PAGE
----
Morgan Stanley Research has projected India's economic growth to hover around 6.5 per cent for both FY2024 and FY2025, driven by robust domestic fundamentals.
In its recently released "2024 India Economics Outlook," the investment bank's research arm highlighted the resilience of India's economy amidst global uncertainties, citing strong corporate and financial sector balance sheets and the positive impact of policy reforms.
As reported by Livemint, The research notes that domestic demand, supported by these factors, will play a crucial role in sustaining India's growth trajectory, even as the global economic landscape faces challenges.
The forecast comes at a time when geopolitical tensions in Israel raise concerns about potential impacts on oil prices, a factor that could affect India's inflation, import bills, fiscal deficit, and trade balance.
Morgan Stanley's projection aligns with other positive assessments of India's economic outlook.
Moody's Investor Service has maintained India's growth at 6.7 per cent for 2023, commending the country's resilience amid a global slowdown.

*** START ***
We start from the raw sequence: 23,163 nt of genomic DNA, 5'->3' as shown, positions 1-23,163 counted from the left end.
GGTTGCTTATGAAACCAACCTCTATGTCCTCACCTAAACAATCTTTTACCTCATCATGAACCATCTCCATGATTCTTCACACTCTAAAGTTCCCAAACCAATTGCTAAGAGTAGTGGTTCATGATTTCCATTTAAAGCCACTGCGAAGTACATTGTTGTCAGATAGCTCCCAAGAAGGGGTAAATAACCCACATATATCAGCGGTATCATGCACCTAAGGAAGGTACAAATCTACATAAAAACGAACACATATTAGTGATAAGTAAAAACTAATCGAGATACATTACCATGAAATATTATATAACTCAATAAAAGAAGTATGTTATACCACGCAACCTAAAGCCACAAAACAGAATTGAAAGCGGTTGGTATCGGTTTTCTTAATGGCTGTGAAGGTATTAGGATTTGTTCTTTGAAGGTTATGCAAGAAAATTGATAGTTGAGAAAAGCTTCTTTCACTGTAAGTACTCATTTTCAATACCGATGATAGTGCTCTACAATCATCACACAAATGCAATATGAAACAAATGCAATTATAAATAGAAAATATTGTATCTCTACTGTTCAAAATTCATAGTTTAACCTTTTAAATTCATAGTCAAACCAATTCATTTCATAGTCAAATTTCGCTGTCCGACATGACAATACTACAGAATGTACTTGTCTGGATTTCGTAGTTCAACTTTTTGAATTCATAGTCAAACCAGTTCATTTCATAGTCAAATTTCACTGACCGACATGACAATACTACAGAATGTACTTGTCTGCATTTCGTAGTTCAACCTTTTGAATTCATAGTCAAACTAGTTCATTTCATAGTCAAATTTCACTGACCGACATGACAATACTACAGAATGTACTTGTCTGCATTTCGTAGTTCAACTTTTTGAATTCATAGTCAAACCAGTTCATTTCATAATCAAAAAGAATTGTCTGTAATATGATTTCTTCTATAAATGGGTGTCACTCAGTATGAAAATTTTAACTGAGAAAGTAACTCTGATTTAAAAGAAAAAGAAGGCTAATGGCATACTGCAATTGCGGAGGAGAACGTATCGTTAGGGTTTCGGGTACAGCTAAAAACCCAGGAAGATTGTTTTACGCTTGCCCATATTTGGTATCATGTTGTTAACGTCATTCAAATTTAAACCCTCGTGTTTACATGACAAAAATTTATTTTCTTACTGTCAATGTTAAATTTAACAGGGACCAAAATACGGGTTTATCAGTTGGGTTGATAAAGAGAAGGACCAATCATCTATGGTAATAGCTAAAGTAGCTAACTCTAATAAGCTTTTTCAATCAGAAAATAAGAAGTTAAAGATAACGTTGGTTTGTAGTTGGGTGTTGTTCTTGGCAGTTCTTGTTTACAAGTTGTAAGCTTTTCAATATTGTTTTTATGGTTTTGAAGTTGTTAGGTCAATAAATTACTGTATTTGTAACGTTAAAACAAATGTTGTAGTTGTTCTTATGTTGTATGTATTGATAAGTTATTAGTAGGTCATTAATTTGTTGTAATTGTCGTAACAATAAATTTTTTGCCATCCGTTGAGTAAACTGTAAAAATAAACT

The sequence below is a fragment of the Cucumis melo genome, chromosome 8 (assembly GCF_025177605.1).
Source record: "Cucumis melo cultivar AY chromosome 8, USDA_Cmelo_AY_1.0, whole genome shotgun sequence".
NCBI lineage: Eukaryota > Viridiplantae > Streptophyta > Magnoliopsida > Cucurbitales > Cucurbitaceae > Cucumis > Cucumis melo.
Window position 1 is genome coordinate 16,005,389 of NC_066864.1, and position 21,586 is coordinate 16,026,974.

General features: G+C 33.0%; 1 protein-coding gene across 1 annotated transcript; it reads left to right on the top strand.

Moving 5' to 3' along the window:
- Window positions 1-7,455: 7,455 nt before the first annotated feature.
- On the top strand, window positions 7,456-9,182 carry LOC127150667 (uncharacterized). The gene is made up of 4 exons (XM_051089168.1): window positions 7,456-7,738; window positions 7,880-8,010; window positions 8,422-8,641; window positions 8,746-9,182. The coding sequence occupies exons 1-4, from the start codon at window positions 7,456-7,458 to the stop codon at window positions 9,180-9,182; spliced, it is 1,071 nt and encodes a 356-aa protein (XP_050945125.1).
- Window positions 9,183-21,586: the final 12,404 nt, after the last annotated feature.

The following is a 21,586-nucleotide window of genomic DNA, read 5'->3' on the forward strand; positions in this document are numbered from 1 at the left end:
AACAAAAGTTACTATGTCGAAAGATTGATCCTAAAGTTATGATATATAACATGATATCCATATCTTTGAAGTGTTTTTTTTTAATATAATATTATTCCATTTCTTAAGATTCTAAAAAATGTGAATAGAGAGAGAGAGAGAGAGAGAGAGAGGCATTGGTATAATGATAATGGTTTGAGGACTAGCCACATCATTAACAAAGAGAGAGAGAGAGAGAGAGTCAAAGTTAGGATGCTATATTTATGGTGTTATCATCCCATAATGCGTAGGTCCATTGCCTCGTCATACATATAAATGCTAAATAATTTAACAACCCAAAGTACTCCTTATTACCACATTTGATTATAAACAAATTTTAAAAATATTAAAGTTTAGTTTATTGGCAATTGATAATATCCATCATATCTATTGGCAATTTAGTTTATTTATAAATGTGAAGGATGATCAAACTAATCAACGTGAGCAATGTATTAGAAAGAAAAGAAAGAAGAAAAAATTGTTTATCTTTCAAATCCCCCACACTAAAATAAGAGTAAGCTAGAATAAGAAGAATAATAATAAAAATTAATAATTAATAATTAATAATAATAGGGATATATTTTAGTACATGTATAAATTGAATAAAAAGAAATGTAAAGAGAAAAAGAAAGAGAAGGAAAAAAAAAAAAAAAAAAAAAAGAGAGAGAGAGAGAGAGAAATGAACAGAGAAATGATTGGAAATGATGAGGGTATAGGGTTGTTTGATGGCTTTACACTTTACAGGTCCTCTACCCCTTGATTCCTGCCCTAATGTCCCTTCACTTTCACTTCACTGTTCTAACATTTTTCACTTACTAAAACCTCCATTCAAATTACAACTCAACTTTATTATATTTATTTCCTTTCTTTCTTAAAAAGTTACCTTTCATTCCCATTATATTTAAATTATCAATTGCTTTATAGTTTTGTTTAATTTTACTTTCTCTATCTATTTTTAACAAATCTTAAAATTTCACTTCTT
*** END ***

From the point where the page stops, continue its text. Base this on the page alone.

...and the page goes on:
The International Monetary Fund (IMF) has revised its growth projection for India to 6.3 per cent for 2023-24, while the Reserve Bank of India (RBI) estimates a growth rate of 6.5 per cent for FY24.
Addressing inflation concerns, Morgan Stanley expects headline inflation to moderate to 4.9 per cent in FY2025 from 5.4 per cent in FY2024.
The report also anticipates the current account deficit to remain in the range of 1.5-1.7 per cent of GDP in FY2025-26, supported by steady terms of trade and strength in net service exports.
Furthermore, the inclusion of Indian bonds in JPMorgan's emerging market debt index from June 2024 is expected to attract more foreign inflows into the country, enhancing the balance of payments.
The report suggests that the RBI is likely to maintain interest rates until the first half of 2024, with a potential shallow rate cut cycle from June 2024, contingent on sustained moderation in inflation.
However, the outlook acknowledges potential risks, such as higher commodity prices, especially oil, impacting inflation and tighter global financial conditions affecting the currency and macro stability.
Nayan Dwivedi is Staff Writer at Swarajya.
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